We Have Always Lived in the Castle by Shirley Jackson

18102017-IMG_6910.jpg

89724

We Have Always Lived in the Castle by Shirley Jackson
Series: N/A
Publisher: Penguin
First published in 1962
Genres: Classics, Gothic, Mystery, Horror
Pages: 146
Format: Paperback
Buy: Book Depository | Amazon

Merricat Blackwood lives on the family estate with her sister Constance and her Uncle Julian. Not long ago there were seven Blackwoods—until a fatal dose of arsenic found its way into the sugar bowl one terrible night. Acquitted of the murders, Constance has returned home, where Merricat protects her from the curiosity and hostility of the villagers. Their days pass in happy isolation until cousin Charles appears. Only Merricat can see the danger, and she must act swiftly to keep Constance from his grasp.

Captura de ecrã 2017-06-30, às 18.09.21I loved this so much! At first, I wasn’t sure if I was going to like it because it’s quite weird,  the beginning is a bit slow and sometimes difficult to understand/get into. But it was amazing! Behold, one of my new favorite classics!

The novel is fairly slow, but it’s gripping, especially after half way I couldn’t stop reading it. Even in class, I was sneaking glances at the book and trying to read, that’s how much I loved it. It’s a story like no other, it will deceive you, it will make you sad, angry, tense and lost. 

I think the best part of this book, if not the story, is the characters or even the feeling the book has. Who am I kidding? They all had something that made it stand out. Starting with the characters, my favorite has to be Marricat. She is such a unique character! She is dreamy, weird, wild, sweet, … She is just so different from any character I’ve read about. She is just a child and although we can see that easily, she is certainly not the typical one. Because of her family’s tragedy, she is an outcast, as well as her sister Constance and their uncle. Whom I also adored!

After the murders that occurred in their family, the villagers started hating them and even being mean to them. Being in between the line of laughing at them and being afraid of them. I was really angry at those characters, which is odd because I never thought I would sympathize with the murderer…. But I also understand why I did it.

Not everything is as it seems and people do repent, as we see in parts of the novel. Plus that’s not a good reason enough to hate everyone they are connected with, or treat someone bad. It’s difficult to explain because I do understand why they hate them, and I’m not sure I wouldn’t do the same, but the thing is… We never know the full story. I feel that it would be normal to hate them. But after actually knowing them, I can’t and that’s weird. Only a hell of a good writer could make me so conflicted…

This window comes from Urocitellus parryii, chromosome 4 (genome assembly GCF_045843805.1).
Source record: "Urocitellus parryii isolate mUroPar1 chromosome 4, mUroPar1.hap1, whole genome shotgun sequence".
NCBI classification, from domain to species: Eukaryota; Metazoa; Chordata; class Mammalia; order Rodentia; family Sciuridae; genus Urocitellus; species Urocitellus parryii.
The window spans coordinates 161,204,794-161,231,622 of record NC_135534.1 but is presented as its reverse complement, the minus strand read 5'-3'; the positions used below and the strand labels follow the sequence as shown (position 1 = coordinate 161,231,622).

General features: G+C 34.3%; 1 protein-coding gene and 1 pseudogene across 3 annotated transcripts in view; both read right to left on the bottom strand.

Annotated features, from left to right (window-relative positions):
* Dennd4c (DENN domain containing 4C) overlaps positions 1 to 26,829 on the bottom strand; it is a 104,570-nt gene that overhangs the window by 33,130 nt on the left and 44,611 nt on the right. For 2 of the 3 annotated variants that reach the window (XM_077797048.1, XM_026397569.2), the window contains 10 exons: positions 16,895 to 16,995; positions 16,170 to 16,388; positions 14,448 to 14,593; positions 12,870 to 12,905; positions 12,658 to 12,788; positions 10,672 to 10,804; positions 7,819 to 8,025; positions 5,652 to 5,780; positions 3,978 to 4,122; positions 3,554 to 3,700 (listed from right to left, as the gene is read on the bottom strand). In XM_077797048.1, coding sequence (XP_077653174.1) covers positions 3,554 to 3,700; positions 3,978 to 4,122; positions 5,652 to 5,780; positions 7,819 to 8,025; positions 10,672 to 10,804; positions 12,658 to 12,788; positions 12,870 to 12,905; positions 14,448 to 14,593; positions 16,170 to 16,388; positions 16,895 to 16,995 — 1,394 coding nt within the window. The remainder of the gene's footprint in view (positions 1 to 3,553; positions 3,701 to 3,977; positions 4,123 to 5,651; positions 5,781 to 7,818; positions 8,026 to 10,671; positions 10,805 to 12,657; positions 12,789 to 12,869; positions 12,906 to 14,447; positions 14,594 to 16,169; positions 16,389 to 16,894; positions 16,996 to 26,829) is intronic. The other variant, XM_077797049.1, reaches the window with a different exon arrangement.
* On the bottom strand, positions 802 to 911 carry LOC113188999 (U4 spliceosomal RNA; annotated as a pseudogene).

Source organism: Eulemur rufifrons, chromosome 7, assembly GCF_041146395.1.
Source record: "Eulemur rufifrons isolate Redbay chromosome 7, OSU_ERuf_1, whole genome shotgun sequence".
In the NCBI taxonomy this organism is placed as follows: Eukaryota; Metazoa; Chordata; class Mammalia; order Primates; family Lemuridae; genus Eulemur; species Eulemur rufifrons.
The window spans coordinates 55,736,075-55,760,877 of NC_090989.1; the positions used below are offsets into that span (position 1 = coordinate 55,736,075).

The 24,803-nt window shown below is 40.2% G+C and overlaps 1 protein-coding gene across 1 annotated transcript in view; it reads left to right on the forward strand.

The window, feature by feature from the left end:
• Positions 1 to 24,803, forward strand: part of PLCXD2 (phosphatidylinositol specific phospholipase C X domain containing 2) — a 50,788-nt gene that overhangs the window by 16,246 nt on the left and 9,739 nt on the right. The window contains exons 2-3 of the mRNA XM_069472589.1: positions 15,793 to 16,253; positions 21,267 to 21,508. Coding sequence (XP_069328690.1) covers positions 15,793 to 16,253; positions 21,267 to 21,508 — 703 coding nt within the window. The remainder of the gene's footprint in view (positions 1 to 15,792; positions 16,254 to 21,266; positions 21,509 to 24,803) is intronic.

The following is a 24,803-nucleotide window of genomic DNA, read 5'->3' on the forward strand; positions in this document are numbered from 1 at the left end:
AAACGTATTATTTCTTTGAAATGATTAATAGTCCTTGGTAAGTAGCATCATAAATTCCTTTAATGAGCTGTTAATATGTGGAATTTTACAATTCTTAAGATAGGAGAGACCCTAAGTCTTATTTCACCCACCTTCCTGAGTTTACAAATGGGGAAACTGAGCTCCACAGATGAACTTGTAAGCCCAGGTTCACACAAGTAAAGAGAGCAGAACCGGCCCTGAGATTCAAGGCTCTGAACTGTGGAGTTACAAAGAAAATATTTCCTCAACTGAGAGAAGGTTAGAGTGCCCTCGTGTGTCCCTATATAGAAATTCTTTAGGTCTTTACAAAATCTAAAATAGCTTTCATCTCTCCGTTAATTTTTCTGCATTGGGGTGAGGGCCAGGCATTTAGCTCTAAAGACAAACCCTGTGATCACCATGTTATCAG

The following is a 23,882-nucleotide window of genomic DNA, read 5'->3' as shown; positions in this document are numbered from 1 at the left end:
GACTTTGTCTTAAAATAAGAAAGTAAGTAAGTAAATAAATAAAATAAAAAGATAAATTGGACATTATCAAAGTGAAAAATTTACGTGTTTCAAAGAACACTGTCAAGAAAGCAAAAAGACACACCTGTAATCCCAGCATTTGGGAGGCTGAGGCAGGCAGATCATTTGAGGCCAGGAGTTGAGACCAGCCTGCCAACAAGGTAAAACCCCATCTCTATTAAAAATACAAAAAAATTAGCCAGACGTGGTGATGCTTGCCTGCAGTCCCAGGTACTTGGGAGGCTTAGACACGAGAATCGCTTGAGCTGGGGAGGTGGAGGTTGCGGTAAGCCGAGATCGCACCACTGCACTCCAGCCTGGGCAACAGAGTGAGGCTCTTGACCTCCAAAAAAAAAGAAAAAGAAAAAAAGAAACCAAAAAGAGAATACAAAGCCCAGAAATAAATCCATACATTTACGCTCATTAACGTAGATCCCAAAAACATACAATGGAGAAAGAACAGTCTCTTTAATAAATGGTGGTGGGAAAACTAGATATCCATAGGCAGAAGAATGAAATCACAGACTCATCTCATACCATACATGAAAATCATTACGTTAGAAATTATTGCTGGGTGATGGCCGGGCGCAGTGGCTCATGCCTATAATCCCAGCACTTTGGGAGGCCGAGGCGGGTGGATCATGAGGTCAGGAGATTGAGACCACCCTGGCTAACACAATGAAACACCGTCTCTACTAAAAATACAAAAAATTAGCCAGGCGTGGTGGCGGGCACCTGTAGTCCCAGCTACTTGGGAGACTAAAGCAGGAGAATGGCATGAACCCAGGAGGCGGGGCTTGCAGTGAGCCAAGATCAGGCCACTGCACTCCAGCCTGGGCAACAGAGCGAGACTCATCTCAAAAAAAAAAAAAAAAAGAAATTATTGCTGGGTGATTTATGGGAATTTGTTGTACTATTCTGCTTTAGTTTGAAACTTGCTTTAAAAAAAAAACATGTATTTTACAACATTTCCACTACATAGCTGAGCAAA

This book really leaves an odd feeling and the setting is just incredible. And I love all the gothic stuff in the novel… I always do. It’s super detailed and I really have a clear image of the castle and all the people around it. I hate a lot of the characters in this book and that made me even connect more with the ones I loved. The only thing is that it’s a bit slow in the beginning. I took a while to enter into the story, but it starts gripping after some pages!

It’s really difficult to explain this book without giving in too much. And for sure my review can’t express enough how interesting and different this book is, but I would definitely recommend you to try reading it. If you are into mystery, gothic settings or overall weird novels with deep meanings. Captura de ecrã 2017-06-30, às 18.18.22

 

Captura de ecrã 2017-05-20, às 11.15.59.pngCaptura de ecrã 2017-05-20, às 11.15.59.pngCaptura de ecrã 2017-05-20, às 11.15.59.pngCaptura de ecrã 2017-05-20, às 11.15.59.pngCaptura de ecrã 2017-05-20, às 11.47.38

Have you read this novel yet? What did you think of it? Let’s discuss it in the comments below!

2 thoughts on “We Have Always Lived in the Castle by Shirley Jackson

    • Thank you so much! 🙂 And same here! If you like unreliable narrators, may I suggest either Things We Have in Common by Tasha Kavanagh or Bad Little Girl by Frances Vick?
      I think they have really good unreliable narrators. The first is a contemporary-thriller, the second a mystery.

      Like

Leave a Reply

Fill in your details below or click an icon to log in:

WordPress.com Logo

You are commenting using your WordPress.com account. Log Out /  Change )

Google photo

You are commenting using your Google account. Log Out /  Change )

Twitter picture

You are commenting using your Twitter account. Log Out /  Change )

Facebook photo

You are commenting using your Facebook account. Log Out /  Change )

Connecting to %s